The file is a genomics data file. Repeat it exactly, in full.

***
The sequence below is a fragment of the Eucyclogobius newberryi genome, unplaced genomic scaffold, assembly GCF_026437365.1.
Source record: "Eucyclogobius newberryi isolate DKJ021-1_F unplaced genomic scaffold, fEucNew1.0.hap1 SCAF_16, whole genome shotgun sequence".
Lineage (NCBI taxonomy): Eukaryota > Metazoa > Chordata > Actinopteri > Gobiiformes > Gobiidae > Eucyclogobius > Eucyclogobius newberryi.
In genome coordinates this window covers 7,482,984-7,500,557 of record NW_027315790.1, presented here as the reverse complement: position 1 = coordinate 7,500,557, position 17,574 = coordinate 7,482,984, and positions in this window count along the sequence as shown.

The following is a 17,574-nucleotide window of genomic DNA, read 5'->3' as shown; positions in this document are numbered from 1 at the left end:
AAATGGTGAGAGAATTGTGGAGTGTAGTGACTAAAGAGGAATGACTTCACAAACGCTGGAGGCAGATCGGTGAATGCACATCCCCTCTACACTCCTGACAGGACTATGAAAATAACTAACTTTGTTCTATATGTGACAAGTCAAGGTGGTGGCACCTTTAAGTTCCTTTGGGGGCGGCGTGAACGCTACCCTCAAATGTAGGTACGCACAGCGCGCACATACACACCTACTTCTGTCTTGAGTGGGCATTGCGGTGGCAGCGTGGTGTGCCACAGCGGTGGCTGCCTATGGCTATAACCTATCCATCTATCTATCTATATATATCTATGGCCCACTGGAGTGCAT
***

The sequence below is a fragment of the Eucyclogobius newberryi genome, unplaced genomic scaffold, assembly GCF_026437365.1.
Source record: "Eucyclogobius newberryi isolate DKJ021-1_F unplaced genomic scaffold, fEucNew1.0.hap1 SCAF_16, whole genome shotgun sequence".
Lineage (NCBI taxonomy): Eukaryota > Metazoa > Chordata > Actinopteri > Gobiiformes > Gobiidae > Eucyclogobius > Eucyclogobius newberryi.
In genome coordinates this window covers 7,482,984-7,500,557 of record NW_027315790.1, presented here as the reverse complement: position 1 = coordinate 7,500,557, position 17,574 = coordinate 7,482,984, and positions in this window count along the sequence as shown.

The following is a 17,574-nucleotide window of genomic DNA, read 5'->3' as shown; positions in this document are numbered from 1 at the left end:
AAATGGTGAGAGAATTGTGGAGTGTAGTGACTAAAGAGGAATGACTTCACAAACGCTGGAGGCAGATCGGTGAATGCACATCCCCTCTACACTCCTGACAGGACTATGAAAATAACTAACTTTGTTCTATATGTGACAAGTCAAGGTGGTGGCACCTTTAAGTTCCTTTGGGGGCGGCGTGAACGCTACCCTCAAATGTAGGTACGCACAGCGCGCACATACACACCTACTTCTGTCTTGAGTGGGCATTGCGGTGGCAGCGTGGTGTGCCACAGCGGTGGCTGCCTATGGCTATAACCTATCCATCTATCTATCTATATATATCTATGGCCCACTGGAGTGCAT